Banks, a hall of fame shortstop known as "Mr. Cub" who will receive a presidential medal of freedom later this year, said he attended an Obama speech in Chicago shortly before Obama announced his underdog race for the presidency in 2007.
"I met him at a Jesse Jackson dinner at Navy Pier," Banks told reporters on Tuesday at a ceremony honoring him for the award at Wrigley Field. "He was there speaking. I wanted to say hi to him. I talked to his assistant and I said I have to talk to Barack. I got his card, and the next day he announced he was a candidate. I was going to tell him not to run. I said 'Do you really want to do this?'"
Banks hinted his concerns had to do with racism, relating a story on how he fell short in a bid for alderman in the 1970s when Chicago was controlled by then-Mayor Richard J. Daley's (D) political machine.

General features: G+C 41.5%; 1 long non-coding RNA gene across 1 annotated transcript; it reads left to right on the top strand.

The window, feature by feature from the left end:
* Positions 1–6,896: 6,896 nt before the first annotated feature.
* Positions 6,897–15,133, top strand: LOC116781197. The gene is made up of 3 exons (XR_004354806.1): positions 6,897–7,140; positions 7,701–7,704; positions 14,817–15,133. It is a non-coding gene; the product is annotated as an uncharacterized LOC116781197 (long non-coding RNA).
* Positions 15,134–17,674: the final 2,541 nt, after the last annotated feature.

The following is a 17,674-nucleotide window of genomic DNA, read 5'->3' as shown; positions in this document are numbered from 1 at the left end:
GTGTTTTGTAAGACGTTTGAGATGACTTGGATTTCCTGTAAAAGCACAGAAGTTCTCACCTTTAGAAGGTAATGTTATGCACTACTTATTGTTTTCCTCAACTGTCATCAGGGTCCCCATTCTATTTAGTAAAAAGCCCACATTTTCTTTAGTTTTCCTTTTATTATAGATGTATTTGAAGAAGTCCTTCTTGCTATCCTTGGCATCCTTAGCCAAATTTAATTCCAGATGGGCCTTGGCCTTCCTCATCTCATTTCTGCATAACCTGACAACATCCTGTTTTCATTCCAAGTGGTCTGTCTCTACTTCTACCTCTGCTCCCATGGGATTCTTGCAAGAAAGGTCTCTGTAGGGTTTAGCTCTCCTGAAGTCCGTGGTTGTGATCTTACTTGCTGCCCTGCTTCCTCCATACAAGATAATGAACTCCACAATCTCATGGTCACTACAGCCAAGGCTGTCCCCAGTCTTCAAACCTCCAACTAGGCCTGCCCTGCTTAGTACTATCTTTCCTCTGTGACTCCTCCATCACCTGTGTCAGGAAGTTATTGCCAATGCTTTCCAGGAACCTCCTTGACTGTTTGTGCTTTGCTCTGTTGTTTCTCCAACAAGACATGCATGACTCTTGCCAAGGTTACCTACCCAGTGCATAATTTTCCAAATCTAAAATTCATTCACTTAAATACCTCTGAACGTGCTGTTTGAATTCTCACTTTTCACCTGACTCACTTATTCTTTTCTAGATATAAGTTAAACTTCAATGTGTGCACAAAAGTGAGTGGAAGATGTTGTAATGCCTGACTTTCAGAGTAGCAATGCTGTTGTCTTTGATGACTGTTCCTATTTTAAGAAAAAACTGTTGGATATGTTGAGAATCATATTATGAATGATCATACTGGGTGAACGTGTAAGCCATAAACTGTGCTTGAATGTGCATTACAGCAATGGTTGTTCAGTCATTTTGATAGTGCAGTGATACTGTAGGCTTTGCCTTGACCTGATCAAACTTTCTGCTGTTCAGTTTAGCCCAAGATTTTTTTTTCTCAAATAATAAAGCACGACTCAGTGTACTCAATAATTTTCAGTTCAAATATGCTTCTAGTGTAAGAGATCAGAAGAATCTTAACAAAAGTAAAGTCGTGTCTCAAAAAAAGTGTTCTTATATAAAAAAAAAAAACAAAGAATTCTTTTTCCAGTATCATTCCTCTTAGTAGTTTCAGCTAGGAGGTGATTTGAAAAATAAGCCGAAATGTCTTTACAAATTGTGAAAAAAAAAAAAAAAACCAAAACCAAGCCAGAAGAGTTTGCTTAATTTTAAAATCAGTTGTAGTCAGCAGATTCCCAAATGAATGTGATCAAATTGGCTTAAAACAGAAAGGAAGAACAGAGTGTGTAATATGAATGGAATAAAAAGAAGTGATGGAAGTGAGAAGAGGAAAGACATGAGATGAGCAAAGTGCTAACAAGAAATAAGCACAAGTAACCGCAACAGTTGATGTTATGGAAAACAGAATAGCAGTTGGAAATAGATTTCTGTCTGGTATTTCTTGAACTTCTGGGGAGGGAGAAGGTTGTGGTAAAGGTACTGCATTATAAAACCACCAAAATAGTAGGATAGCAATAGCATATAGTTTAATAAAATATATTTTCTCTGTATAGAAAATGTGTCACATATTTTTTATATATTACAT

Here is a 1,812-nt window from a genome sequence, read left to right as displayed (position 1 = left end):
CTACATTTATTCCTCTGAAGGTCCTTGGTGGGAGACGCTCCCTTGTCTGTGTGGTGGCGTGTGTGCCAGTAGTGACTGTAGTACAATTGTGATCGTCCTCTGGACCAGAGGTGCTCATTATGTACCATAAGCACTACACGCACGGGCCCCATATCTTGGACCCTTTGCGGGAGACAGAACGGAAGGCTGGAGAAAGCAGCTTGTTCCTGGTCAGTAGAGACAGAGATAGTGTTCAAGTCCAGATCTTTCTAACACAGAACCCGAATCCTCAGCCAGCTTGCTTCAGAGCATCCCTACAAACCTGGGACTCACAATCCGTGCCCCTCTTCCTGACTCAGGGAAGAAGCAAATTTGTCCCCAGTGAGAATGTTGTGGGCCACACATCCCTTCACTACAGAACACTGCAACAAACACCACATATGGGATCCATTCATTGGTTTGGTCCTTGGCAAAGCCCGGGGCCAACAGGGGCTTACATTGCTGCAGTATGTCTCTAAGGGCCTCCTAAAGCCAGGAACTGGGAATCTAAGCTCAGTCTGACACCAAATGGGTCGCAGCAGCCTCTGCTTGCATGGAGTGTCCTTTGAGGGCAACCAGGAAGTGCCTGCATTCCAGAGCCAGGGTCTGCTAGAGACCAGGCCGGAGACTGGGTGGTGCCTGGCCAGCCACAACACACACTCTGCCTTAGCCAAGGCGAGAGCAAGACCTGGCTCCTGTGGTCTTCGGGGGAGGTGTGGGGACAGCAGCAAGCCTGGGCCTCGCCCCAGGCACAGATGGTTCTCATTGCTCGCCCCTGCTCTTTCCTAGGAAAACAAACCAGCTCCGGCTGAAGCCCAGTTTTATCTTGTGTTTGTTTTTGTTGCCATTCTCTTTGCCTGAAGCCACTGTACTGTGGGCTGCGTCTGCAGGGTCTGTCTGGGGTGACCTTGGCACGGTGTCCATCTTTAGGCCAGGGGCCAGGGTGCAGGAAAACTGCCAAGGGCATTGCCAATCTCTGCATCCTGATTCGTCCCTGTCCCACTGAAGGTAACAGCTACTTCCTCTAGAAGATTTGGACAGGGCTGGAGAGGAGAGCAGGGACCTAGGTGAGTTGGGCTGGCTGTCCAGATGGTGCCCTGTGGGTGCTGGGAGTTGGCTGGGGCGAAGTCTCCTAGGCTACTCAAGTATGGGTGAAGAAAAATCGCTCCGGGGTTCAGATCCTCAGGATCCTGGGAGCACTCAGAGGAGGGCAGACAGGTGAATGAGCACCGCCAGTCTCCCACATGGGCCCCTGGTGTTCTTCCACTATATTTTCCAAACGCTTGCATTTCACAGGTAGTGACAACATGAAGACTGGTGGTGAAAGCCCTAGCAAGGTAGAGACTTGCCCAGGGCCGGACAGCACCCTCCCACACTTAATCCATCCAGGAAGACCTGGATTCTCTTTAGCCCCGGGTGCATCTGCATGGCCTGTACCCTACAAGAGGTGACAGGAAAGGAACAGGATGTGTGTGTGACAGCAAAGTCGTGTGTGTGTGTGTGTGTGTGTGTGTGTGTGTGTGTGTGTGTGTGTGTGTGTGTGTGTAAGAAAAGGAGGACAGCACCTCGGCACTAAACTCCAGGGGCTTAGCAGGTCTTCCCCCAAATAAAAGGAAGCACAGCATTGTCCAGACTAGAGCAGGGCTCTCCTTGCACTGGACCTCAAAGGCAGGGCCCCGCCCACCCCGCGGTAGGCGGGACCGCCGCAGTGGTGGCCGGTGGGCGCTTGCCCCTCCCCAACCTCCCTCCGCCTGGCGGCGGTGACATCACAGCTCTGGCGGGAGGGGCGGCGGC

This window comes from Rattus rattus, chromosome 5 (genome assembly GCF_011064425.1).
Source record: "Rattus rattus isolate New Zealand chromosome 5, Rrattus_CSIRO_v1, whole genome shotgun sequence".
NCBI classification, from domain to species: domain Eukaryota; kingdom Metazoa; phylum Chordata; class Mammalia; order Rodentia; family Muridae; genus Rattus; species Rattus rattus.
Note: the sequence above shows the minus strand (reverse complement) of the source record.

"I ran for Alderman in [the early 1970s], and Mayor Daley was running the city," Banks said. "Someone asked the mayor where that baseball player was going to finish in the race for the 8th Ward. He said somewhere out in left field. That is where I finished."
Banks said he's grown close with Obama in the years since, though his entreaties to switch his team loyalty have fallen on deaf ears.
"He is a wonderful guy and a brilliant man," Banks said. "I have tried to get him to come to Wrigley Field, but he will not. He is a loyal White Sox fan."